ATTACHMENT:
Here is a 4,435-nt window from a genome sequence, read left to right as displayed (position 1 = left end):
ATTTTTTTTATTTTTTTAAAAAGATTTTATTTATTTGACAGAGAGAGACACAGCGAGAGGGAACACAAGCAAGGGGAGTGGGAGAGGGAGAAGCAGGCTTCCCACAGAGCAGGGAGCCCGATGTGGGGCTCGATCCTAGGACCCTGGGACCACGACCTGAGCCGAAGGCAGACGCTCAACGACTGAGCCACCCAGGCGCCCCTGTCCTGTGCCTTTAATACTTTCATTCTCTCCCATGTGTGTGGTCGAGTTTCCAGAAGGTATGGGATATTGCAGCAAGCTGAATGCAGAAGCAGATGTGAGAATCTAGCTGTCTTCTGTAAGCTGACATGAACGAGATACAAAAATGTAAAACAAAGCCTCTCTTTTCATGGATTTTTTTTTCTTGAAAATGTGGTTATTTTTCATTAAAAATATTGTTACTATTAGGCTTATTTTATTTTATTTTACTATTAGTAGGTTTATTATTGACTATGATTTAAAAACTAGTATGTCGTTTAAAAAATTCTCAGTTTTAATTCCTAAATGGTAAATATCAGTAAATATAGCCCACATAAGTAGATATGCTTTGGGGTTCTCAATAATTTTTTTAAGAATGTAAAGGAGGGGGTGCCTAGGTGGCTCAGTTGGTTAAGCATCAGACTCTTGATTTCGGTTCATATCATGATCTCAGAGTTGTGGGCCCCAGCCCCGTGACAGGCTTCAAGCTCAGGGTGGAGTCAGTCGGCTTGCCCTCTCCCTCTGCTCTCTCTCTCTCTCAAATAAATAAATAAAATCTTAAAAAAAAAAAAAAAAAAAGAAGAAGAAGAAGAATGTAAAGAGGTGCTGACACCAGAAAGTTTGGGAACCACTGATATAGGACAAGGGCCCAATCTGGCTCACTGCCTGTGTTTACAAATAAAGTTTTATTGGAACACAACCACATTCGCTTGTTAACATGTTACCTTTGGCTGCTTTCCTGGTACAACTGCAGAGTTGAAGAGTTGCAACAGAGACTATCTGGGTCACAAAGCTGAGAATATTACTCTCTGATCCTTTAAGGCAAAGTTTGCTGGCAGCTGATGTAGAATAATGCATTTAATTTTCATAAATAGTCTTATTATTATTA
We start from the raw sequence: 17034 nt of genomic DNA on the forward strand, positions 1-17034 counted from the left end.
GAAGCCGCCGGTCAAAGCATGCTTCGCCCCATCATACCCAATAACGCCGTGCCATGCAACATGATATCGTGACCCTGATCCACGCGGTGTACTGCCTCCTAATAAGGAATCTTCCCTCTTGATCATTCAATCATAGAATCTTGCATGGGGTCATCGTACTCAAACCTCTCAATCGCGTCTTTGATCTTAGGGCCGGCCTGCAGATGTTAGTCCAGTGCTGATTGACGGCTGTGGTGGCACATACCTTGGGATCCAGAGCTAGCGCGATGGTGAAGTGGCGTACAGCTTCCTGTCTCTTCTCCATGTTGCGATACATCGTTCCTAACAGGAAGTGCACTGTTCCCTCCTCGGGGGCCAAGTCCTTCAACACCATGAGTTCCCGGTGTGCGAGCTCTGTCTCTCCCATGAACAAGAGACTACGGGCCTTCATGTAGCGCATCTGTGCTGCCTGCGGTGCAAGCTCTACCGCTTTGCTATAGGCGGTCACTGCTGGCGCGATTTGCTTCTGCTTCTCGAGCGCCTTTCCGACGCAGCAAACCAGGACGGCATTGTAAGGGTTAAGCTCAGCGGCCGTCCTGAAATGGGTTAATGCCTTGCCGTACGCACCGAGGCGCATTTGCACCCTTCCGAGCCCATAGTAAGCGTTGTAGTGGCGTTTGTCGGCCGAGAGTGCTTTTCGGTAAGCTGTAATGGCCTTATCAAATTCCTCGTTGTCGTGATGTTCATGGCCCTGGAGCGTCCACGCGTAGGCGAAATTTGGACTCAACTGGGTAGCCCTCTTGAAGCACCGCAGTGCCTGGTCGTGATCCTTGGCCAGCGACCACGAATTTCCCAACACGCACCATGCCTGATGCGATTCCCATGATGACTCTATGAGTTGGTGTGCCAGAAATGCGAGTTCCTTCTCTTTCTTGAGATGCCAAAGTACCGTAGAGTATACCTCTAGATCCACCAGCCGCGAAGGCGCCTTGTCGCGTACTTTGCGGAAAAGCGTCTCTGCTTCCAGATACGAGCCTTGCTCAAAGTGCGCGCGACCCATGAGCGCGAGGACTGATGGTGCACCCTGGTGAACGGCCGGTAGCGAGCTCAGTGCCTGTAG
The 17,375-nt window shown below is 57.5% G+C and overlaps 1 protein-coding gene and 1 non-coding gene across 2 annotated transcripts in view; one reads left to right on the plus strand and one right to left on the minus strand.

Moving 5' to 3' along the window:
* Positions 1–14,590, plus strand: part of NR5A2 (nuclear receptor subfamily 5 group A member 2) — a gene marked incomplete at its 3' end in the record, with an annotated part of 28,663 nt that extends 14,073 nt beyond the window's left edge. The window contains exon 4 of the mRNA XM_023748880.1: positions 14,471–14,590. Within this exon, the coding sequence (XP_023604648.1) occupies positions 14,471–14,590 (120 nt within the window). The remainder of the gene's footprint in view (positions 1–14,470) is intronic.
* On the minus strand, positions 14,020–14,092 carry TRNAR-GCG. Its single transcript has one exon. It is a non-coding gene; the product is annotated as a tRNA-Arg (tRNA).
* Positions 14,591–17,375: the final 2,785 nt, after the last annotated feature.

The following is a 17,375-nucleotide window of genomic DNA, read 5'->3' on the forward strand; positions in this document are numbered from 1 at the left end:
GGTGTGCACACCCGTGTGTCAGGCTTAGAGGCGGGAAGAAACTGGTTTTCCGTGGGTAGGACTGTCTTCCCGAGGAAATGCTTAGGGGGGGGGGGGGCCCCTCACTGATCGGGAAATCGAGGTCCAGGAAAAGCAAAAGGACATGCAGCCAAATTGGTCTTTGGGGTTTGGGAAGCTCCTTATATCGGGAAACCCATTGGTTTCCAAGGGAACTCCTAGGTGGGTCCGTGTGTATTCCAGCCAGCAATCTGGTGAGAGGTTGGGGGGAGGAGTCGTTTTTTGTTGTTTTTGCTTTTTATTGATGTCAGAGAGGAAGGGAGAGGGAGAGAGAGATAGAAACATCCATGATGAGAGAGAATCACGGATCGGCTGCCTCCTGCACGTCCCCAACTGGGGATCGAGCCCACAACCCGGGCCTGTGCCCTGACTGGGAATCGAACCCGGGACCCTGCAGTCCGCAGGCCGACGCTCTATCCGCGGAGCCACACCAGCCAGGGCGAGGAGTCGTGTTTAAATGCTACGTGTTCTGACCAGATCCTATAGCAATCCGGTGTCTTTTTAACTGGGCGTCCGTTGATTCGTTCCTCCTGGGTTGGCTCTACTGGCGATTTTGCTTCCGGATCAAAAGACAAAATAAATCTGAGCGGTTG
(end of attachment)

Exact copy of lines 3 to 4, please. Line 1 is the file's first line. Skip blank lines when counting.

We start from the raw sequence: 17034 nt of genomic DNA on the forward strand, positions 1-17034 counted from the left end.
GAAGCCGCCGGTCAAAGCATGCTTCGCCCCATCATACCCAATAACGCCGTGCCATGCAACATGATATCGTGACCCTGATCCACGCGGTGTACTGCCTCCTAATAAGGAATCTTCCCTCTTGATCATTCAATCATAGAATCTTGCATGGGGTCATCGTACTCAAACCTCTCAATCGCGTCTTTGATCTTAGGGCCGGCCTGCAGATGTTAGTCCAGTGCTGATTGACGGCTGTGGTGGCACATACCTTGGGATCCAGAGCTAGCGCGATGGTGAAGTGGCGTACAGCTTCCTGTCTCTTCTCCATGTTGCGATACATCGTTCCTAACAGGAAGTGCACTGTTCCCTCCTCGGGGGCCAAGTCCTTCAACACCATGAGTTCCCGGTGTGCGAGCTCTGTCTCTCCCATGAACAAGAGACTACGGGCCTTCATGTAGCGCATCTGTGCTGCCTGCGGTGCAAGCTCTACCGCTTTGCTATAGGCGGTCACTGCTGGCGCGATTTGCTTCTGCTTCTCGAGCGCCTTTCCGACGCAGCAAACCAGGACGGCATTGTAAGGGTTAAGCTCAGCGGCCGTCCTGAAATGGGTTAATGCCTTGCCGTACGCACCGAGGCGCATTTGCACCCTTCCGAGCCCATAGTAAGCGTTGTAGTGGCGTTTGTCGGCCGAGAGTGCTTTTCGGTAAGCTGTAATGGCCTTATCAAATTCCTCGTTGTCGTGATGTTCATGGCCCTGGAGCGTCCACGCGTAGGCGAAATTTGGACTCAACTGGGTAGCCCTCTTGAAGCACCGCAGTGCCTGGTCGTGATCCTTGGCCAGCGACCACGAATTTCCCAACACGCACCATGCCTGATGCGATTCCCATGATGACTCTATGAGTTGGTGTGCCAGAAATGCGAGTTCCTTCTCTTTCTTGAGATGCCAAAGTACCGTAGAGTATACCTCTAGATCCACCAGCCGCGAAGGCGCCTTGTCGCGTACTTTGCGGAAAAGCGTCTCTGCTTCCAGATACGAGCCTTGCTCAAAGTGCGCGCGACCCATGAGCGCGAGGACTGATGGTGCACCCTGGTGAACGGCCGGTAGCGAGCTCAGTGCCTGTAG